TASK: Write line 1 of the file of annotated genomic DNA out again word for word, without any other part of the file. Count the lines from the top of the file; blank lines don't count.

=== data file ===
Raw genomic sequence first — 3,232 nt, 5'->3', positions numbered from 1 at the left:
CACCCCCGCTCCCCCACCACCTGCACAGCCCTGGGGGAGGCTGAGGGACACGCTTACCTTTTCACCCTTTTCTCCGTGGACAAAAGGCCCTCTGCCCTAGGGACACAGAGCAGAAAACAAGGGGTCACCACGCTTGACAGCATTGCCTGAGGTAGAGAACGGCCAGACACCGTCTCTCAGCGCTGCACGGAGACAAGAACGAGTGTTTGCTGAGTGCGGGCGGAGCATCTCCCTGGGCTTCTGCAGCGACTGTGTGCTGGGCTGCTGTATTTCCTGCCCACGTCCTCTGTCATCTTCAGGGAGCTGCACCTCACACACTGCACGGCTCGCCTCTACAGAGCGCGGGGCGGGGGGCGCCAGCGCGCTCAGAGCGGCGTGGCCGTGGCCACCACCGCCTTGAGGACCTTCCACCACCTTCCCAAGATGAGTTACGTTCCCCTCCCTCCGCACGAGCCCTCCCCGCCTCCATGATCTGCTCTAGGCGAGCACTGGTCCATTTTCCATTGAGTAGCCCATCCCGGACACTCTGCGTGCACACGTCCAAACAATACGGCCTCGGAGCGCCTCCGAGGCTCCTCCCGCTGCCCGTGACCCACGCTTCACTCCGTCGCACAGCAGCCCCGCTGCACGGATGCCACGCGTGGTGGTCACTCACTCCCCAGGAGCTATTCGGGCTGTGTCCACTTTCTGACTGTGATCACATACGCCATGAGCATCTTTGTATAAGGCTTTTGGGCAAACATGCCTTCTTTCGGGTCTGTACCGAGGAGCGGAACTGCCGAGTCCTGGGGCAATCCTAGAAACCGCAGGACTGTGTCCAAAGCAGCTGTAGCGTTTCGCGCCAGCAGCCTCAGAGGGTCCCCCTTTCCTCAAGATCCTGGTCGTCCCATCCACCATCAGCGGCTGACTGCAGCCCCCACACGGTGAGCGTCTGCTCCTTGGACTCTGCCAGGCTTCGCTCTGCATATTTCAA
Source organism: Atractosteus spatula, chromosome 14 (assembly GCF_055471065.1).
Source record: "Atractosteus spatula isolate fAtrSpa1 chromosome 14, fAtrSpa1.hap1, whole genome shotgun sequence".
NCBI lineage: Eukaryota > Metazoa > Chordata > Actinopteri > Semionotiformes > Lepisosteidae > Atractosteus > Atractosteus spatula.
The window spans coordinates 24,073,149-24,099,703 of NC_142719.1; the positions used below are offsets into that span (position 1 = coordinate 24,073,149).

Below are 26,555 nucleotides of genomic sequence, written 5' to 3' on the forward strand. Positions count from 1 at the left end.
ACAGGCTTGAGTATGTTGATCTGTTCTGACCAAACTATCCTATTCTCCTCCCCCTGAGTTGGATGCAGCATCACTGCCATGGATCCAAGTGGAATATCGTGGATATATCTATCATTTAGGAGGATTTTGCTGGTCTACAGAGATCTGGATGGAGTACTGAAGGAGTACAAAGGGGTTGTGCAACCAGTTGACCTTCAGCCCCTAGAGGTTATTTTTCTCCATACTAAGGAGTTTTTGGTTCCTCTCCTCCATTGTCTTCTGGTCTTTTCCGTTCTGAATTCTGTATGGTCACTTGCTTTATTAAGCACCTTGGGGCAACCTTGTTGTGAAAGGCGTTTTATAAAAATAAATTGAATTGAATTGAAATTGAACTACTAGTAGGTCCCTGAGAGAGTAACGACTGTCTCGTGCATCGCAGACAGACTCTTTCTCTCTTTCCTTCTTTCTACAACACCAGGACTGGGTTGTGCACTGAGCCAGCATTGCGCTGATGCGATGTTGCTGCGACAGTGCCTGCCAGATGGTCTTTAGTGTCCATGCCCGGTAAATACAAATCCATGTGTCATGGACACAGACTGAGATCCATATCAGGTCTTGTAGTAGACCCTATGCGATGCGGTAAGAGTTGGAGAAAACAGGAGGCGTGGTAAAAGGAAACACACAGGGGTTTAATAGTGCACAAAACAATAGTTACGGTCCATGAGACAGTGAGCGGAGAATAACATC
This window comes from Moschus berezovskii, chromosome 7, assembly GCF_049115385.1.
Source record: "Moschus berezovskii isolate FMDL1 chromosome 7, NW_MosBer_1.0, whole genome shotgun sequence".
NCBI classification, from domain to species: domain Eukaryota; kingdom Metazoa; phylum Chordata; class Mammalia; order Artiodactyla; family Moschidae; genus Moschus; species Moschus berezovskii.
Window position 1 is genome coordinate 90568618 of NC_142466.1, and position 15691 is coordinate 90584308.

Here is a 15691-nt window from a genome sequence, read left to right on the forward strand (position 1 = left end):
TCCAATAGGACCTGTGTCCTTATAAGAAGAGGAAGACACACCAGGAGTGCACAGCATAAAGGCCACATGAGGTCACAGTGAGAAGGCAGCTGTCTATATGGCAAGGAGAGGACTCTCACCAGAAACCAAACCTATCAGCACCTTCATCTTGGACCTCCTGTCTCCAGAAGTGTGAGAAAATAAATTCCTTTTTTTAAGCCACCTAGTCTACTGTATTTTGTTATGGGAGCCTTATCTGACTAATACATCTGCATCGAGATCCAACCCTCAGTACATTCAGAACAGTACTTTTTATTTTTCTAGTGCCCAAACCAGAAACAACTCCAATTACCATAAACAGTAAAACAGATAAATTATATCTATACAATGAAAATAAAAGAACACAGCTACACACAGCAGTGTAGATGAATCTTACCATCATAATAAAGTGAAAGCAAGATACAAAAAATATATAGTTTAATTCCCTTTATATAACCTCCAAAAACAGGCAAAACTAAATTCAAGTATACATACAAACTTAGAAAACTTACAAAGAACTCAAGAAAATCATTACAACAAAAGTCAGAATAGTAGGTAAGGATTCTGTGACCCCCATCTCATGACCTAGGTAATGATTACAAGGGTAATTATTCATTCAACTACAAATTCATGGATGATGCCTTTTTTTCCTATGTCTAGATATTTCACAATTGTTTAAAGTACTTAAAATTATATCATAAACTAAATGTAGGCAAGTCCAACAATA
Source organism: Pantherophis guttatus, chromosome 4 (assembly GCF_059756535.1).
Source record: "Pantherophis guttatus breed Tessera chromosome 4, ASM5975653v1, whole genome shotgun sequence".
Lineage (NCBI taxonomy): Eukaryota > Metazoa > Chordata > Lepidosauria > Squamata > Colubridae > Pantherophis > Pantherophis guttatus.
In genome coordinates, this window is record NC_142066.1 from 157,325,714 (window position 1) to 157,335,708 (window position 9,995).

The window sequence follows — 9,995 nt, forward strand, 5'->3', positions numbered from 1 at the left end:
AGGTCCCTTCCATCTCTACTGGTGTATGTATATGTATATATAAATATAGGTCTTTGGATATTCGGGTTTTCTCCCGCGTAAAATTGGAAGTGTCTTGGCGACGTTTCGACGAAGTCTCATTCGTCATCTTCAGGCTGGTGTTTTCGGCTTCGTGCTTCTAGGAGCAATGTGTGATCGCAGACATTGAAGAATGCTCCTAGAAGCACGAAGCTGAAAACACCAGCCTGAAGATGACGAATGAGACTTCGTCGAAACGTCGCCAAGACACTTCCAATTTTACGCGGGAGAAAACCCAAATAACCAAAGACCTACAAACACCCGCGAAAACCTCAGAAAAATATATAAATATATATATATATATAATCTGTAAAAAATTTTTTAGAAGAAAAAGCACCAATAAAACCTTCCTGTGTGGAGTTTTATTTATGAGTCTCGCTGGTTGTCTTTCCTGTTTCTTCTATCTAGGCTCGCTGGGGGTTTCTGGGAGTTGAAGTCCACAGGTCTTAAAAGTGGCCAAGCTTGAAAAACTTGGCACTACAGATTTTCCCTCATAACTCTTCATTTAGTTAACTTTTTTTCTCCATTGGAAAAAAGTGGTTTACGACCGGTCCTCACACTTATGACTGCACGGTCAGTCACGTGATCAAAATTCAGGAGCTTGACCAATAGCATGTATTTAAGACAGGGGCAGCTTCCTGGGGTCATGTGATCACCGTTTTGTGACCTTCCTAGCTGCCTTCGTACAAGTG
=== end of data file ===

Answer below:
Raw genomic sequence first — 3,232 nt, 5'->3', positions numbered from 1 at the left: